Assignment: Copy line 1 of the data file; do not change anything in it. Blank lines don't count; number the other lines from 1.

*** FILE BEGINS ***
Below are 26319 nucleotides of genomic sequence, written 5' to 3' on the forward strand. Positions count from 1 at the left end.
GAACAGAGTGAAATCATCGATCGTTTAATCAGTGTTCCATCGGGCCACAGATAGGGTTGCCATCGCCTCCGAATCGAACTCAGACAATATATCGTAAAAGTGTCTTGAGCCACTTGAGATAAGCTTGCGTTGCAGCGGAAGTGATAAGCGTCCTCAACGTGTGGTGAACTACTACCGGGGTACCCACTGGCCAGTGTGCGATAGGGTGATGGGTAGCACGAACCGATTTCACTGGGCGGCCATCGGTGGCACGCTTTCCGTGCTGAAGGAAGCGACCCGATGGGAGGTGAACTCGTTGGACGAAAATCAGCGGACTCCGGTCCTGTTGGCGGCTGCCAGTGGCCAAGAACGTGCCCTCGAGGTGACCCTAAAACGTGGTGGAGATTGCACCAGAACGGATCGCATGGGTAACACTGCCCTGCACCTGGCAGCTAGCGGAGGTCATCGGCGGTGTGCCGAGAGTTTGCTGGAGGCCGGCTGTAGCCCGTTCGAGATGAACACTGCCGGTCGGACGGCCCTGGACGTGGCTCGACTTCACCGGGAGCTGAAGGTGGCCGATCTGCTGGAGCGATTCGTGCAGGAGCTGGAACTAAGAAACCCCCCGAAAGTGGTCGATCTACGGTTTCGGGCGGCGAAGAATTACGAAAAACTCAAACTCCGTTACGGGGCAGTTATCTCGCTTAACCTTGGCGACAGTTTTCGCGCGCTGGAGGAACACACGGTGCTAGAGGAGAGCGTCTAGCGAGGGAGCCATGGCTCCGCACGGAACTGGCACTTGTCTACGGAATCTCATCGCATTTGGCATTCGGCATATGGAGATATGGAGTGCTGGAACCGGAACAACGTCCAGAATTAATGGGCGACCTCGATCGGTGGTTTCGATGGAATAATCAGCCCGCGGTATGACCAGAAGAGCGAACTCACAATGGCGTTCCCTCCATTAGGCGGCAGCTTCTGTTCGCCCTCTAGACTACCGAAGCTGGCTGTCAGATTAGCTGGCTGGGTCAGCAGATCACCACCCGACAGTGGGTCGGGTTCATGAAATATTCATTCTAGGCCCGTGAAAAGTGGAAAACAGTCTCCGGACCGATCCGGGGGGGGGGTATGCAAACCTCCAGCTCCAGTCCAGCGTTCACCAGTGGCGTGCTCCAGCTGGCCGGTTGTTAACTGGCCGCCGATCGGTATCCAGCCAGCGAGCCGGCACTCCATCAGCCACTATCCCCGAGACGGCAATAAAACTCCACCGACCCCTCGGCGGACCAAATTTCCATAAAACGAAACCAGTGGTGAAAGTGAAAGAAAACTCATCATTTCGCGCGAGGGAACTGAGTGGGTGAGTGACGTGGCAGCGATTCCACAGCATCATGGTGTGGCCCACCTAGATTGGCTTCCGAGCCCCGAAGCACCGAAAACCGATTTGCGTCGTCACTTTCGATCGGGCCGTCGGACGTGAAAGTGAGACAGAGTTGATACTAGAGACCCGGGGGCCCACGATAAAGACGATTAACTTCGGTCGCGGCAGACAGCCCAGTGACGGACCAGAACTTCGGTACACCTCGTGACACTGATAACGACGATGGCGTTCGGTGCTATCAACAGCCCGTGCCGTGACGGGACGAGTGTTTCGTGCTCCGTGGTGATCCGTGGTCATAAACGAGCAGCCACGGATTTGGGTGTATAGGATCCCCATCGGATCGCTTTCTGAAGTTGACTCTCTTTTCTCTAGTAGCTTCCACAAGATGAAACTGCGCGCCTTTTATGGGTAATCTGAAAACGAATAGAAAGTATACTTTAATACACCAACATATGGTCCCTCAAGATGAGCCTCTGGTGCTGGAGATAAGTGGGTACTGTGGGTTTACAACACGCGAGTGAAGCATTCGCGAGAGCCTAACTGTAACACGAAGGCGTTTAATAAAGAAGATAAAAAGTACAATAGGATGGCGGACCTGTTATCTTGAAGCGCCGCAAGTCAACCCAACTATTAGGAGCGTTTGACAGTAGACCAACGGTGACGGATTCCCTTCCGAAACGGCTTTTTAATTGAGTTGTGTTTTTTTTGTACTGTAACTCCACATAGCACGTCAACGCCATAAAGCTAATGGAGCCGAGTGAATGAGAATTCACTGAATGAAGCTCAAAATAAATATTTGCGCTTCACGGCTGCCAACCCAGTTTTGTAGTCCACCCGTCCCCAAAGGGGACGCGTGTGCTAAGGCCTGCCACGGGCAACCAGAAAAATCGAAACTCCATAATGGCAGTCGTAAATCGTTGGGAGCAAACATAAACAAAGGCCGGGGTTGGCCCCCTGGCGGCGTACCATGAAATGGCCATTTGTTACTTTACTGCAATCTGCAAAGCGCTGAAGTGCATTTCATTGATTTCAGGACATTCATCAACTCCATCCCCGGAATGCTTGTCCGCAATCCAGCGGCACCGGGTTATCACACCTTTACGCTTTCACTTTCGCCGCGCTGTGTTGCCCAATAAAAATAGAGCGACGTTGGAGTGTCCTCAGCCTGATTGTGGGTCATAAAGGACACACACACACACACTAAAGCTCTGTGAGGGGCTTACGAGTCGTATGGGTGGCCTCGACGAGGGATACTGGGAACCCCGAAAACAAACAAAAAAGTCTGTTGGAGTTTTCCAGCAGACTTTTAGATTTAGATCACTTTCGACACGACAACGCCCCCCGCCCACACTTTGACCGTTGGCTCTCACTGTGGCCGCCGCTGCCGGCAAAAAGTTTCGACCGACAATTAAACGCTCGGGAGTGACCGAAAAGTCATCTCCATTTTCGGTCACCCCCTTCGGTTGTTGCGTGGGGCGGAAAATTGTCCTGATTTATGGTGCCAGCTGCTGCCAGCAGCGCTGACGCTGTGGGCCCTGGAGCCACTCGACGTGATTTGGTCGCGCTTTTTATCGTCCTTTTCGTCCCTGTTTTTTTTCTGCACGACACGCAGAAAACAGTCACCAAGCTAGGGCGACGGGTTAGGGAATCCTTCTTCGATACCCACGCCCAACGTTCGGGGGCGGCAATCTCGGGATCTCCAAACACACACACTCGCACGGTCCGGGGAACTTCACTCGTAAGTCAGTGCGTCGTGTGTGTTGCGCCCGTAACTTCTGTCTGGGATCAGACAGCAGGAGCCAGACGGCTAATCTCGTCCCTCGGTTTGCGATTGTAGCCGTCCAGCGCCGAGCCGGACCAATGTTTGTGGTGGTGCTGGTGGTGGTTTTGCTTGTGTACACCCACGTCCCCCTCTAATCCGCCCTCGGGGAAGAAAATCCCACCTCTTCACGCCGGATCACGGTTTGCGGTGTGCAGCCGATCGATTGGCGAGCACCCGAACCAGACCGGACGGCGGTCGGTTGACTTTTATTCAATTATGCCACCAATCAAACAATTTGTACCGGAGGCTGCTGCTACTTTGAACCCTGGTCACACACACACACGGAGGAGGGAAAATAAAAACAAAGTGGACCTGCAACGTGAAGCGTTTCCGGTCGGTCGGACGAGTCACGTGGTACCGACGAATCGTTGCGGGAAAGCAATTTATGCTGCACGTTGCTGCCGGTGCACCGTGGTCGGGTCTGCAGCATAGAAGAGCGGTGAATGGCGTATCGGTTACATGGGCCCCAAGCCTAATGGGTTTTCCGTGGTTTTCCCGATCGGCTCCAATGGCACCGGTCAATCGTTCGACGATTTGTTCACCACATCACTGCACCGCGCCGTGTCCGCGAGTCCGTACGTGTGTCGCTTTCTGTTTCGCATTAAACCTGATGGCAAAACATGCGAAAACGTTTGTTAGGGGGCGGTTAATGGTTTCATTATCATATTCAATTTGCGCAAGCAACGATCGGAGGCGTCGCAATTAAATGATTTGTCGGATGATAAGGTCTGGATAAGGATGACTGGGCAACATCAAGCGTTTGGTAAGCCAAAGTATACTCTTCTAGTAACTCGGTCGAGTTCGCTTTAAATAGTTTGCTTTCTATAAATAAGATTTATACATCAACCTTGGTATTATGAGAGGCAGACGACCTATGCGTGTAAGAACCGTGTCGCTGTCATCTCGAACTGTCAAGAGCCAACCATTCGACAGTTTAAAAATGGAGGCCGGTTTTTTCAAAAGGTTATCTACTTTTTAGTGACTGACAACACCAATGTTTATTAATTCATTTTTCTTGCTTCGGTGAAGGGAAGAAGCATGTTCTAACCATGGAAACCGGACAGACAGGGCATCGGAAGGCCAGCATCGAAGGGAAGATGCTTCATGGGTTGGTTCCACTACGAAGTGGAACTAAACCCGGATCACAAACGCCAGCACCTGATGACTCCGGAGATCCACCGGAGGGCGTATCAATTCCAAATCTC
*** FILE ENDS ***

Below are 26319 nucleotides of genomic sequence, written 5' to 3' on the forward strand. Positions count from 1 at the left end.